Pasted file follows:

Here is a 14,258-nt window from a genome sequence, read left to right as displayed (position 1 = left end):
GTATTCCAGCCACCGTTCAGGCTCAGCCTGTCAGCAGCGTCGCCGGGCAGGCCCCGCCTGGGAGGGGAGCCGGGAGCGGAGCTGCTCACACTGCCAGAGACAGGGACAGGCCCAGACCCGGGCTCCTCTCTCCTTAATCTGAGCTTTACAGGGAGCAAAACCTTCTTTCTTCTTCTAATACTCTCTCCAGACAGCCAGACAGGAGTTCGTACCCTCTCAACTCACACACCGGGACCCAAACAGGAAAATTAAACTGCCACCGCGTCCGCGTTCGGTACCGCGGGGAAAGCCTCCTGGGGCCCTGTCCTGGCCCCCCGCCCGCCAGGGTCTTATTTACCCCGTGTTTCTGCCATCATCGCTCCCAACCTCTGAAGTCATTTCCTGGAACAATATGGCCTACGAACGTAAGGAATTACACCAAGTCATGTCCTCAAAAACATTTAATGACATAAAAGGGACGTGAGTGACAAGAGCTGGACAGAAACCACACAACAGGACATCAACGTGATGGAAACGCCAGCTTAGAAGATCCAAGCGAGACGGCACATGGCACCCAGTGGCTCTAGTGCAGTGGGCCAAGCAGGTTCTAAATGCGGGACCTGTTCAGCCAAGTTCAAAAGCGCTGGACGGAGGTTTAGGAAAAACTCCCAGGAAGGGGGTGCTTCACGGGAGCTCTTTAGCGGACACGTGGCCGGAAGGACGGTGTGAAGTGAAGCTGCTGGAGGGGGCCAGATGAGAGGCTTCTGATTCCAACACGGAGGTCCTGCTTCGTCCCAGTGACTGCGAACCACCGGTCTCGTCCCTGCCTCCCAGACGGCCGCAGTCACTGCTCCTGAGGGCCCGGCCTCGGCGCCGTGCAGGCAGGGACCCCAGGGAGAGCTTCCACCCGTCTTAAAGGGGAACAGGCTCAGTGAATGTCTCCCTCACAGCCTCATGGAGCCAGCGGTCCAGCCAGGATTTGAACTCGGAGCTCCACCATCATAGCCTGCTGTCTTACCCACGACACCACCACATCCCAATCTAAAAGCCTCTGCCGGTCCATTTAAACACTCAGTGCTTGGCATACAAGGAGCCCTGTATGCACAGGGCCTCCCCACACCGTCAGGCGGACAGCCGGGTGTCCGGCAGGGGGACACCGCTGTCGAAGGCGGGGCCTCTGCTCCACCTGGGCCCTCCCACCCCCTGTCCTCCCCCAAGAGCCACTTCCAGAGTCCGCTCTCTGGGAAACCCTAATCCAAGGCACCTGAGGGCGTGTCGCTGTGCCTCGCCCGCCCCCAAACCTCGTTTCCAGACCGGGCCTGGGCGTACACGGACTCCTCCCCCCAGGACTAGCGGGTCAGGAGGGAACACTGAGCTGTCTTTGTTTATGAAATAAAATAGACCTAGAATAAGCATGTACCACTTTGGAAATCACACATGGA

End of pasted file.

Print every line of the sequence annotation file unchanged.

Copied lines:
Here is a 14,258-nt window from a genome sequence, read left to right as displayed (position 1 = left end):
GTATTCCAGCCACCGTTCAGGCTCAGCCTGTCAGCAGCGTCGCCGGGCAGGCCCCGCCTGGGAGGGGAGCCGGGAGCGGAGCTGCTCACACTGCCAGAGACAGGGACAGGCCCAGACCCGGGCTCCTCTCTCCTTAATCTGAGCTTTACAGGGAGCAAAACCTTCTTTCTTCTTCTAATACTCTCTCCAGACAGCCAGACAGGAGTTCGTACCCTCTCAACTCACACACCGGGACCCAAACAGGAAAATTAAACTGCCACCGCGTCCGCGTTCGGTACCGCGGGGAAAGCCTCCTGGGGCCCTGTCCTGGCCCCCCGCCCGCCAGGGTCTTATTTACCCCGTGTTTCTGCCATCATCGCTCCCAACCTCTGAAGTCATTTCCTGGAACAATATGGCCTACGAACGTAAGGAATTACACCAAGTCATGTCCTCAAAAACATTTAATGACATAAAAGGGACGTGAGTGACAAGAGCTGGACAGAAACCACACAACAGGACATCAACGTGATGGAAACGCCAGCTTAGAAGATCCAAGCGAGACGGCACATGGCACCCAGTGGCTCTAGTGCAGTGGGCCAAGCAGGTTCTAAATGCGGGACCTGTTCAGCCAAGTTCAAAAGCGCTGGACGGAGGTTTAGGAAAAACTCCCAGGAAGGGGGTGCTTCACGGGAGCTCTTTAGCGGACACGTGGCCGGAAGGACGGTGTGAAGTGAAGCTGCTGGAGGGGGCCAGATGAGAGGCTTCTGATTCCAACACGGAGGTCCTGCTTCGTCCCAGTGACTGCGAACCACCGGTCTCGTCCCTGCCTCCCAGACGGCCGCAGTCACTGCTCCTGAGGGCCCGGCCTCGGCGCCGTGCAGGCAGGGACCCCAGGGAGAGCTTCCACCCGTCTTAAAGGGGAACAGGCTCAGTGAATGTCTCCCTCACAGCCTCATGGAGCCAGCGGTCCAGCCAGGATTTGAACTCGGAGCTCCACCATCATAGCCTGCTGTCTTACCCACGACACCACCACATCCCAATCTAAAAGCCTCTGCCGGTCCATTTAAACACTCAGTGCTTGGCATACAAGGAGCCCTGTATGCACAGGGCCTCCCCACACCGTCAGGCGGACAGCCGGGTGTCCGGCAGGGGGACACCGCTGTCGAAGGCGGGGCCTCTGCTCCACCTGGGCCCTCCCACCCCCTGTCCTCCCCCAAGAGCCACTTCCAGAGTCCGCTCTCTGGGAAACCCTAATCCAAGGCACCTGAGGGCGTGTCGCTGTGCCTCGCCCGCCCCCAAACCTCGTTTCCAGACCGGGCCTGGGCGTACACGGACTCCTCCCCCCAGGACTAGCGGGTCAGGAGGGAACACTGAGCTGTCTTTGTTTATGAAATAAAATAGACCTAGAATAAGCATGTACCACTTTGGAAATCACACATGGA